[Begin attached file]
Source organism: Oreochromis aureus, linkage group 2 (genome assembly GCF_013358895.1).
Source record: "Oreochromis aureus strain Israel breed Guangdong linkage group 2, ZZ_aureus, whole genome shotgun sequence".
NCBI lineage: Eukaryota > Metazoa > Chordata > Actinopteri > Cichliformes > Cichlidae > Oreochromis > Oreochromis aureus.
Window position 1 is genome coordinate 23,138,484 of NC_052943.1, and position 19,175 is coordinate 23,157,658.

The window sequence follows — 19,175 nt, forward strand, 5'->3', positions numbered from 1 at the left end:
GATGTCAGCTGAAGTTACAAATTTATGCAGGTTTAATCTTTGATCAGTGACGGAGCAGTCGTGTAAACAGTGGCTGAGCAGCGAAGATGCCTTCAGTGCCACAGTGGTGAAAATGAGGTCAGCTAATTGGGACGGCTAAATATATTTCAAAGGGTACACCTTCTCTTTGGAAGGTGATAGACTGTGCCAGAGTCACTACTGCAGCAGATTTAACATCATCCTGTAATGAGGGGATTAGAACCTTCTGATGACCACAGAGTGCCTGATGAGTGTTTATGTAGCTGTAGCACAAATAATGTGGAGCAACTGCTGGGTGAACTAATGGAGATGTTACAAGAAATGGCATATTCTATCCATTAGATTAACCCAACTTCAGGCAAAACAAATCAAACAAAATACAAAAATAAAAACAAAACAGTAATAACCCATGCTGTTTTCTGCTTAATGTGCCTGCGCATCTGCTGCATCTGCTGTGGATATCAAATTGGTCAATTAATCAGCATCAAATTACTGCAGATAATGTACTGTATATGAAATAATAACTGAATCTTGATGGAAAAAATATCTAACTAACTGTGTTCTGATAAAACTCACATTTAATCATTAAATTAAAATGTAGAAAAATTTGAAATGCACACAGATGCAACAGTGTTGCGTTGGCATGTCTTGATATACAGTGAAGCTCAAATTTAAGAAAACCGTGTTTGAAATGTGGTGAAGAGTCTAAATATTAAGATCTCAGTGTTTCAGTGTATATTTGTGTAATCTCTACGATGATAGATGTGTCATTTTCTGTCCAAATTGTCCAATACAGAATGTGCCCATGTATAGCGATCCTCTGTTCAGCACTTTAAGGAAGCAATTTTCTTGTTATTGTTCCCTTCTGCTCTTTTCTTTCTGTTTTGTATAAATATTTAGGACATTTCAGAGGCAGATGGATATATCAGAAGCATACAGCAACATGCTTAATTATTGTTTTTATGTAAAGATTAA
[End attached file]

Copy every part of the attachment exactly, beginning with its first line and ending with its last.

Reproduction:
Source organism: Oreochromis aureus, linkage group 2 (genome assembly GCF_013358895.1).
Source record: "Oreochromis aureus strain Israel breed Guangdong linkage group 2, ZZ_aureus, whole genome shotgun sequence".
NCBI lineage: Eukaryota > Metazoa > Chordata > Actinopteri > Cichliformes > Cichlidae > Oreochromis > Oreochromis aureus.
Window position 1 is genome coordinate 23,138,484 of NC_052943.1, and position 19,175 is coordinate 23,157,658.

The window sequence follows — 19,175 nt, forward strand, 5'->3', positions numbered from 1 at the left end:
GATGTCAGCTGAAGTTACAAATTTATGCAGGTTTAATCTTTGATCAGTGACGGAGCAGTCGTGTAAACAGTGGCTGAGCAGCGAAGATGCCTTCAGTGCCACAGTGGTGAAAATGAGGTCAGCTAATTGGGACGGCTAAATATATTTCAAAGGGTACACCTTCTCTTTGGAAGGTGATAGACTGTGCCAGAGTCACTACTGCAGCAGATTTAACATCATCCTGTAATGAGGGGATTAGAACCTTCTGATGACCACAGAGTGCCTGATGAGTGTTTATGTAGCTGTAGCACAAATAATGTGGAGCAACTGCTGGGTGAACTAATGGAGATGTTACAAGAAATGGCATATTCTATCCATTAGATTAACCCAACTTCAGGCAAAACAAATCAAACAAAATACAAAAATAAAAACAAAACAGTAATAACCCATGCTGTTTTCTGCTTAATGTGCCTGCGCATCTGCTGCATCTGCTGTGGATATCAAATTGGTCAATTAATCAGCATCAAATTACTGCAGATAATGTACTGTATATGAAATAATAACTGAATCTTGATGGAAAAAATATCTAACTAACTGTGTTCTGATAAAACTCACATTTAATCATTAAATTAAAATGTAGAAAAATTTGAAATGCACACAGATGCAACAGTGTTGCGTTGGCATGTCTTGATATACAGTGAAGCTCAAATTTAAGAAAACCGTGTTTGAAATGTGGTGAAGAGTCTAAATATTAAGATCTCAGTGTTTCAGTGTATATTTGTGTAATCTCTACGATGATAGATGTGTCATTTTCTGTCCAAATTGTCCAATACAGAATGTGCCCATGTATAGCGATCCTCTGTTCAGCACTTTAAGGAAGCAATTTTCTTGTTATTGTTCCCTTCTGCTCTTTTCTTTCTGTTTTGTATAAATATTTAGGACATTTCAGAGGCAGATGGATATATCAGAAGCATACAGCAACATGCTTAATTATTGTTTTTATGTAAAGATTAA